Even before the pandemic-induced economic crisis, the UK was dealing with stagnant productivity and a major skills gap. In 2018, research by the Open University found that the skills shortage was costing employers some £6.3bn a year in additional training for lower-skilled staff, temporary staffing, and other costs. Some 91 per cent of UK organisations reported having struggled to find people with the right skills over the previous 12 months.
As the economy evolves, this will only become more acute. In 2020, a CBI report found that nine in ten workers will need some form of reskilling by 2030.
Alongside its oft-repeated rhetoric on levelling up the UK economy, this government has also made a point of its commitment to boosting further education (FE) and skills development to plug this gap.
Last year, Education Secretary Gavin Williamson announced that the government was dropping the commitment to getting 50 per cent of school-leavers into university one year after it was first achieved, and pivoting to focus on vocational education. In a speech on this new direction last July, Williamson derided the “inbuilt snobbishness” towards FE and pledged to work towards a “world-class, German-style further education system”.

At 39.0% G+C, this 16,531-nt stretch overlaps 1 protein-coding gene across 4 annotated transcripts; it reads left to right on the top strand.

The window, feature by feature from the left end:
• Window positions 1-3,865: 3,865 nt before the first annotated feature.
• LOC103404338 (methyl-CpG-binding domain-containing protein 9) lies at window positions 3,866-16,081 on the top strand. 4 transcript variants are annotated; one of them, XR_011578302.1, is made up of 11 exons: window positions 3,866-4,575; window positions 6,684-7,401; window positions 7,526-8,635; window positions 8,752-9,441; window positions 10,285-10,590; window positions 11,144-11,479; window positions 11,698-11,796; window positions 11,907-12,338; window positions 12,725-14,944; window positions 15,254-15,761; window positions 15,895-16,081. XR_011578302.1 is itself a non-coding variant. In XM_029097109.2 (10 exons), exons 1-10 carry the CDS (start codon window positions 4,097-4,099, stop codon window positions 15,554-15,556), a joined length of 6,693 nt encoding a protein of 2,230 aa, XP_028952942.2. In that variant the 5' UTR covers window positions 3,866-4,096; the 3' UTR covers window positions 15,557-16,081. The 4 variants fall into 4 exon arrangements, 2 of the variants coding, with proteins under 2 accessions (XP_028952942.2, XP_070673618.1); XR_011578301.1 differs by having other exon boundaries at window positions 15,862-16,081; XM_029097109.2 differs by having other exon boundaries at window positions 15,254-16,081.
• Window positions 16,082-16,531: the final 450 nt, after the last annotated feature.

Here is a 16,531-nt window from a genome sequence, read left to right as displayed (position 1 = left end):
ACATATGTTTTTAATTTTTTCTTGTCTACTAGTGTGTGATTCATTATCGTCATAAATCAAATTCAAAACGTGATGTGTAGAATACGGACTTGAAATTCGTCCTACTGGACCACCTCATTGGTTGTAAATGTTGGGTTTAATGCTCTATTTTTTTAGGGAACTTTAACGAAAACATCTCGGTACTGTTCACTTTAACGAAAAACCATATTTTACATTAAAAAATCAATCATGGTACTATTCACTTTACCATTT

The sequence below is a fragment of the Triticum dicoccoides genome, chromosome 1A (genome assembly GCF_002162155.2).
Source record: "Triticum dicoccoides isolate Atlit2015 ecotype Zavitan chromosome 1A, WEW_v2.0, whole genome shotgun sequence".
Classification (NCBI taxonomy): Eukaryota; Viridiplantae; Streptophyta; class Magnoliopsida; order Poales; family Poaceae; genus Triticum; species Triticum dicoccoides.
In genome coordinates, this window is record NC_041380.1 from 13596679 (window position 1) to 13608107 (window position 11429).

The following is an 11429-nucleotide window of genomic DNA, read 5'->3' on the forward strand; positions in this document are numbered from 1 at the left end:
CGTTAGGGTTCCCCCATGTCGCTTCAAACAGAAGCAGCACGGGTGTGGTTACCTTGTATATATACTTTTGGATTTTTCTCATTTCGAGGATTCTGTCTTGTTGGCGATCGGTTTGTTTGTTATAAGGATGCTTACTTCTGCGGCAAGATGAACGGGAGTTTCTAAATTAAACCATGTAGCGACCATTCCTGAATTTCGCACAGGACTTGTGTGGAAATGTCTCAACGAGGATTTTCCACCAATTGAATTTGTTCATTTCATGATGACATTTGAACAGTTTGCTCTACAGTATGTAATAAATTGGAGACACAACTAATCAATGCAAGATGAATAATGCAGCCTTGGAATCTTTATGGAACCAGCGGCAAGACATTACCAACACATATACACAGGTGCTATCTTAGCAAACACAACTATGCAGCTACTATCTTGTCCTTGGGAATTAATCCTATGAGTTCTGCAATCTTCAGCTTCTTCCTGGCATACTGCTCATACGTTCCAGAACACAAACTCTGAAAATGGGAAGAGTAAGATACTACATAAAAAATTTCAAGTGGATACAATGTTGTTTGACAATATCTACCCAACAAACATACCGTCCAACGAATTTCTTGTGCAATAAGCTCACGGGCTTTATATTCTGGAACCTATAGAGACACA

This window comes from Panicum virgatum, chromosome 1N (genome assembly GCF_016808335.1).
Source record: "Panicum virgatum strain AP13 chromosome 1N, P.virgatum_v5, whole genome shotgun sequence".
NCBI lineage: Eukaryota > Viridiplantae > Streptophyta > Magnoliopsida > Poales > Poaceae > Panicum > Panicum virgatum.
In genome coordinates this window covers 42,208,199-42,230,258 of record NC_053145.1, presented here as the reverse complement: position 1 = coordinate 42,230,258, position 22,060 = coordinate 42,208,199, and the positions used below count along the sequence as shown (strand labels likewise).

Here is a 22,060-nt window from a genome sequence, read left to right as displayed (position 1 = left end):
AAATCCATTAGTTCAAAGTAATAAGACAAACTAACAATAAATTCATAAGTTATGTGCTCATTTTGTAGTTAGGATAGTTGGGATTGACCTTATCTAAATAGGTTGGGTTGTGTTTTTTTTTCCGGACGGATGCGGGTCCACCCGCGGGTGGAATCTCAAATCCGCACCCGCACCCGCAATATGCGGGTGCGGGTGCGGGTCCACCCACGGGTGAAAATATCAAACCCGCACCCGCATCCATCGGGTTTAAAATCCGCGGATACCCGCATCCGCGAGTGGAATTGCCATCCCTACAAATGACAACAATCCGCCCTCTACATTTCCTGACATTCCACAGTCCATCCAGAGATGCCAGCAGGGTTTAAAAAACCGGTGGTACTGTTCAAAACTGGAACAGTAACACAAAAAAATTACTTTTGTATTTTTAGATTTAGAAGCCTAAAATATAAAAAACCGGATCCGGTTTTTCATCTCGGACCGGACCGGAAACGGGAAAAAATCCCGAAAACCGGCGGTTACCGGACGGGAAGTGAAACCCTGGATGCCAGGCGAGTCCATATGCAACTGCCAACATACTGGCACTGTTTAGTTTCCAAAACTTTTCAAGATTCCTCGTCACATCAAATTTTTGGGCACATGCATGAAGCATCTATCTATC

The government’s Skills for Jobs white paper, published in January, fleshed out the ideas floated in that speech in more than 30 proposals, some building on old ideas.
Key among the new ones were Local Skills Improvement Plans, which will be piloted in 2021, backed by a £65m Strategic Development Fund, and a greater role for employers in designing vocational courses. The latter is based, according to the white paper, on German best practice.
But these reforms cannot paper over long-term funding gaps. According to the Institute for Fiscal Studies, FE “has seen the largest falls in per-pupil funding of any sector of the education system since 2010-11”. Per student, funding for FE and sixth-form colleges fell by 12 per cent in real terms to 2019–20.
As the Centre for Cities think tank outlines in its latest Cities Outlook report, if investment in further education is essential to economic recovery and “levelling up” in the long term, then any boost to FE will require the funds to make up that gap, and make up for lost time.
This article originally appeared in the Spotlight report on Skills and Apprenticeships. You can click here for the full edition.